They never would have found it if Tony hadn’t gotten sick.
In September, astronomers were scanning the night sky with a radio telescope in Australia. They were looking for mysterious, powerful signals that originate well beyond the Milky Way and deep in space. Thousands of these signals, known as fast radio bursts, or FRBs, reach the planet each day, but they’re not easy to detect. The signals arrive without warning, flash for a few milliseconds, and then vanish.
The astronomers had anticipated catching at least a few bursts. Two weeks into the effort, they hadn’t detected anything, and it was time to turn the telescope over to other researchers. Disappointed, the team prepared to hand the reins back to Tony Maher, one of the telescope managers. But Maher, they were told, was out with a cold.
“So I said, ‘Why don’t I just take it for another 24 hours until Tony gets back?’” says Keith Bannister, a research engineer at the Australia Telescope National Facility who led the team. “And then 2 a.m. that morning, all hell broke loose.”
They got one.
The discovery, published today in Science, brings the tally of known FRBs to more than 80. A second team is working on a similar discovery, too—an enticing prospect for a burgeoning field with more questions than answers. Despite the growing catalog, astronomers are missing a crucial piece of information: what, exactly, produces these things.
The first known FRBs, detected about a decade ago, were so unusual that astronomers suspected the signals were noise from telescope instruments. By the time the bursts approach Earth, they have traveled for billions of years across the cosmic expanse, and yet they arrive not as faint whispers, but as screeching howls. The energy in these momentary bursts can outshine the entire sun. A leading theory on their origins suggests that the pulses erupt from magnetars, star remnants with tremendously powerful magnetic fields.
The astronomers were thrilled about detecting another FRB, a rare enough triumph. But even more exciting was what they were able to discover about its origins.
The telescope they used is actually a collection of 36 individual dish-shaped antennae spread out across a patch of desert in Australia. The antennae jut out of the scarlet-colored terrain like mushrooms, rotating their tops toward different parts of the sky. When an FRB washes over Earth, the signal hits every dish at a slightly different time. “We can measure those times very accurately, down to a fraction of a billionth of a second,” Bannister says. His team stitched these measurements together to triangulate the source of the burst.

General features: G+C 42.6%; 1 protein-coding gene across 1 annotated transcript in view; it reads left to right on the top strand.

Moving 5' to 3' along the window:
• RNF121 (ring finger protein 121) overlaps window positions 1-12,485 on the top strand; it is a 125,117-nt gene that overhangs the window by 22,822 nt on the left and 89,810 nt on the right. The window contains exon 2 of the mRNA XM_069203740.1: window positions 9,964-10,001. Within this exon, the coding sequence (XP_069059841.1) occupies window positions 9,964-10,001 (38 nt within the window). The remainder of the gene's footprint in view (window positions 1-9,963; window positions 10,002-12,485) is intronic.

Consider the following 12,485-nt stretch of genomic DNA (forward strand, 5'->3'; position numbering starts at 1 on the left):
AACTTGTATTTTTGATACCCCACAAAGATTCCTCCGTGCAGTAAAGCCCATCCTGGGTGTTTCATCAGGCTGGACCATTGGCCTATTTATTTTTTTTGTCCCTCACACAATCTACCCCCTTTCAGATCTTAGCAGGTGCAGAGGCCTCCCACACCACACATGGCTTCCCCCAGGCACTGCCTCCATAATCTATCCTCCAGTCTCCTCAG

With the cosmic coordinates in hand, the researchers wrangled other telescopes around the world to check out that spot. Sure enough, they found something: a galaxy, slightly smaller than our own, about 4 billion light-years away. This particular FRB, named 180924, for the date of its discovery, erupted from this distant place long, long before a curious civilization built the technology to find it.
Bannister explains the precision of the discovery this way: “It’s like looking at the Earth from the moon and not only knowing what house a person lived in, but what chair they were sitting in at the dining-room table.”
This is only the second time astronomers have managed to pinpoint the source of one of these signals. The other FRB, known as 121102, is regarded as quite special in the field; it’s the rare signal that has been known to appear more than once, always from the same bit of sky—sometimes several times in less than a minute. Astronomers traced its source to a galaxy about 3 billion light-years away last year.
Most FRBs, though, are one-off events, and identifying their source right away is a significant achievement. “This is a very big leap,” says Sarah Burke Spolaor, an astronomer at West Virginia University who studies FRBs and was not involved in the research.
The finding stands to shake up current theories. The earlier, 121102 burst originated in a small galaxy that seemed to be churning out stars. Massive stars exploded in dazzling supernovas, a process that gave rise to new stars and left behind magnetars. That kind of environment seemed like the perfect place to manufacture energetic mysteries such as FRBs. But the home galaxy of 180924 is larger and sleepier. “It’s not really doing that much, and yet it can produce FRBs,” Bannister says. The bursts might be coming from two different types of cosmic objects, each cataclysmic enough to send radio waves streaking across the universe.
Even as the most fundamental properties of FRBs remain hidden, more detections could bring astronomers closer to answering an entirely different cosmic conundrum: what the universe is made of. To telescopes, FRBs appear smudged across a range of frequencies, a distortion that suggests something slowed them down between galaxies. They seem to bear the marks of intergalactic matter, something astronomers know little about.
“The interstellar medium between stars in our galaxy is a better vacuum than the vacuums we have in labs, and the intergalactic medium is orders of magnitude emptier than even that,” says Shami Chatterjee, an astrophysicist at Cornell University who studies FRBs and was not involved in the new research. “But there is some material there, and there’s so much intergalactic space that it adds up.”
It adds up quite a bit: Even with all the planets, stars, and galaxies, most of the composition of the universe remains unknown. FRBs could serve as beacons, studded with clues, to illuminate the depths.
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